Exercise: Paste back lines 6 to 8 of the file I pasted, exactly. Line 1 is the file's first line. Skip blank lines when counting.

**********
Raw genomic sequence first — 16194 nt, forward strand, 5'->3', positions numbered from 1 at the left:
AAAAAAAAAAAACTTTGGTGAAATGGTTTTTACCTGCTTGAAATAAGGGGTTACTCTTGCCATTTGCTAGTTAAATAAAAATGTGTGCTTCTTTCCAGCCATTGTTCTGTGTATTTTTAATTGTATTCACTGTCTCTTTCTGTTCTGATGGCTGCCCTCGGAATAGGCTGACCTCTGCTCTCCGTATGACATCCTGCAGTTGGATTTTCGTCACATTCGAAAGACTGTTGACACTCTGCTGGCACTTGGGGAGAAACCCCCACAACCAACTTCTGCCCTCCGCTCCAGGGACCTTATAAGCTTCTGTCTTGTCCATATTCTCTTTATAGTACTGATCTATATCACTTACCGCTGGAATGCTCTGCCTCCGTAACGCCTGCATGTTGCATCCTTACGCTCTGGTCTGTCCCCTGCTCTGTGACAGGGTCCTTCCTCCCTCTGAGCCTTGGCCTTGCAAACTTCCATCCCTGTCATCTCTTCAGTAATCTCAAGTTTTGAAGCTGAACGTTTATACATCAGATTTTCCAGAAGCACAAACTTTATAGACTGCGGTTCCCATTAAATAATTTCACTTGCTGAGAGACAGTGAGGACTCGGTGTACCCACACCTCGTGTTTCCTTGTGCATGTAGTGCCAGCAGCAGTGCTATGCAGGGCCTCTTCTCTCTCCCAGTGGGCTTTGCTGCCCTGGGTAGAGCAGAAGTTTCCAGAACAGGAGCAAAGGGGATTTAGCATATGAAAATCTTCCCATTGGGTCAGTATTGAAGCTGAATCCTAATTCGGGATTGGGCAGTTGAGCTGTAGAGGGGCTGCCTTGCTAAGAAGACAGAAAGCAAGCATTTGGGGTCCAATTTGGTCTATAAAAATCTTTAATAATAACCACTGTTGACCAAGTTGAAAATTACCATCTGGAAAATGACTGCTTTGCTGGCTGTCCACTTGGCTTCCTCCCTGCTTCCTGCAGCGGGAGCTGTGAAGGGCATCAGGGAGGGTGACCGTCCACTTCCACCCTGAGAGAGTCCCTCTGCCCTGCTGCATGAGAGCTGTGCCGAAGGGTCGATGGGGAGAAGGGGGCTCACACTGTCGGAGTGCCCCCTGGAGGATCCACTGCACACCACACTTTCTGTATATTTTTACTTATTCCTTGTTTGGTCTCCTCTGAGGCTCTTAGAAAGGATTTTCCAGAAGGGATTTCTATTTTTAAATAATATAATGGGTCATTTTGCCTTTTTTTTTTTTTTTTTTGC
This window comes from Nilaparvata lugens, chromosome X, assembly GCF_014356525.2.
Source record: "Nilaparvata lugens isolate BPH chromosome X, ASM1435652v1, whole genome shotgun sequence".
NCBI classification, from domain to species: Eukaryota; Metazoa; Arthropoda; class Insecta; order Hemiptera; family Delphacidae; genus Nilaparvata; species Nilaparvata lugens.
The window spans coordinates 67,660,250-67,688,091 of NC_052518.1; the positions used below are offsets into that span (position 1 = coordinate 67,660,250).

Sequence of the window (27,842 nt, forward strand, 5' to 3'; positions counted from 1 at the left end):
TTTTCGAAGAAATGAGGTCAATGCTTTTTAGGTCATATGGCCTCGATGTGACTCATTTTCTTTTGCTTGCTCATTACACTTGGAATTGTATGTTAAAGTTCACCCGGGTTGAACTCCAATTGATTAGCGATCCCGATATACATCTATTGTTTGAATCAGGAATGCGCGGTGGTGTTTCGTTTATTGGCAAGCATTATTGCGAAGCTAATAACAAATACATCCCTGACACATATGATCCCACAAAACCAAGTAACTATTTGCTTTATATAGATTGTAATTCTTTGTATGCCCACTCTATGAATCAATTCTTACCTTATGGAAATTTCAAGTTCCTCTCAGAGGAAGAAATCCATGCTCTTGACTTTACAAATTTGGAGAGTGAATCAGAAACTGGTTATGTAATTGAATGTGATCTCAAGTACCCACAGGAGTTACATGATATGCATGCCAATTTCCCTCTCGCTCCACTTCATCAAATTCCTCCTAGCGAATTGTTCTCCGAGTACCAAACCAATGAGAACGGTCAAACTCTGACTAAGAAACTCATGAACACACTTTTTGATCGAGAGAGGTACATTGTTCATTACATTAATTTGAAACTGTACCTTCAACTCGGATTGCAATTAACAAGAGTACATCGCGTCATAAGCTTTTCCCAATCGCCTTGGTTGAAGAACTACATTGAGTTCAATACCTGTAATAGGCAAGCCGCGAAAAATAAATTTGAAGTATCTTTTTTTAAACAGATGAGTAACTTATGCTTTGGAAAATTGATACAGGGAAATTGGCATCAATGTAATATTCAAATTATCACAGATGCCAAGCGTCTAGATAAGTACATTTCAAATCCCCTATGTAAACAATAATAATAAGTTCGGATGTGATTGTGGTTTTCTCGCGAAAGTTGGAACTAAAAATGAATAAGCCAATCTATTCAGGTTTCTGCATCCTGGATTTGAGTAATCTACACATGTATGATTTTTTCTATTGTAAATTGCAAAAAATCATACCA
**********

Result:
The window spans coordinates 67,660,250-67,688,091 of NC_052518.1; the positions used below are offsets into that span (position 1 = coordinate 67,660,250).

Sequence of the window (27,842 nt, forward strand, 5' to 3'; positions counted from 1 at the left end):
TTTTCGAAGAAATGAGGTCAATGCTTTTTAGGTCATATGGCCTCGATGTGACTCATTTTCTTTTGCTTGCTCATTACACTTGGAATTGTATGTTAAAGTTCACCCGGGTTGAACTCCAATTGATTAGCGATCCCGATATACATCTATTGTTTGAATCAGGAATGCGCGGTGGTGTTTCGTTTATTGGCAAGCATTATTGCGAAGCTAATAACAAATACATCCCTGACACATATGATCCCACAAAACCAAGTAACTATTTGCTTTATATAGATTGTAATTCTTTGTATGCCCACTCTATGAATCAATTCTTACCTTATGGAAATTTCAAGTTCCTCTCAGAGGAAGAAATCCATGCTCTTGACTTTACAAATTTGGAGAGTGAATCAGAAACTGGTTATGTAATTGAATGTGATCTCAAGTACCCACAGGAGTTACATGATATGCATGCCAATTTCCCTCTCGCTCCACTTCATCAAATTCCTCCTAGCGAATTGTTCTCCGAGTACCAAACCAATGAGAACGGTCAAACTCTGACTAAGAAACTCATGAACACACTTTTTGATCGAGAGAGGTACATTGTTCATTACATTAATTTGAAACTGTACCTTCAACTCGGATTGCAATTAACAAGAGTACATCGCGTCATAAGCTTTTCCCAATCGCCTTGGTTGAAGAACTACATTGAGTTCAATACCTGTAATAGGCAAGCCGCGAAAAATAAATTTGAAGTATCTTTTTTTAAACAGATGAGTAACTTATGCTTTGGAAAATTGATACAGGGAAATTGGCATCAATGTAATATTCAAATTATCACAGATGCCAAGCGTCTAGATAAGTACATTTCAAATCCCCTATGTAAACAATAATAATAAGTTCGGATGTGATTGTGGTTTTCTCGCGAAAGTTGGAACTAAAAATGAATAAGCCAATCTATTCAGGTTTCTGCATCCTGGATTTGAGTAATCTACACATGTATGATTTTTTCTATTGTAAATTGCAAAAAATCATACCA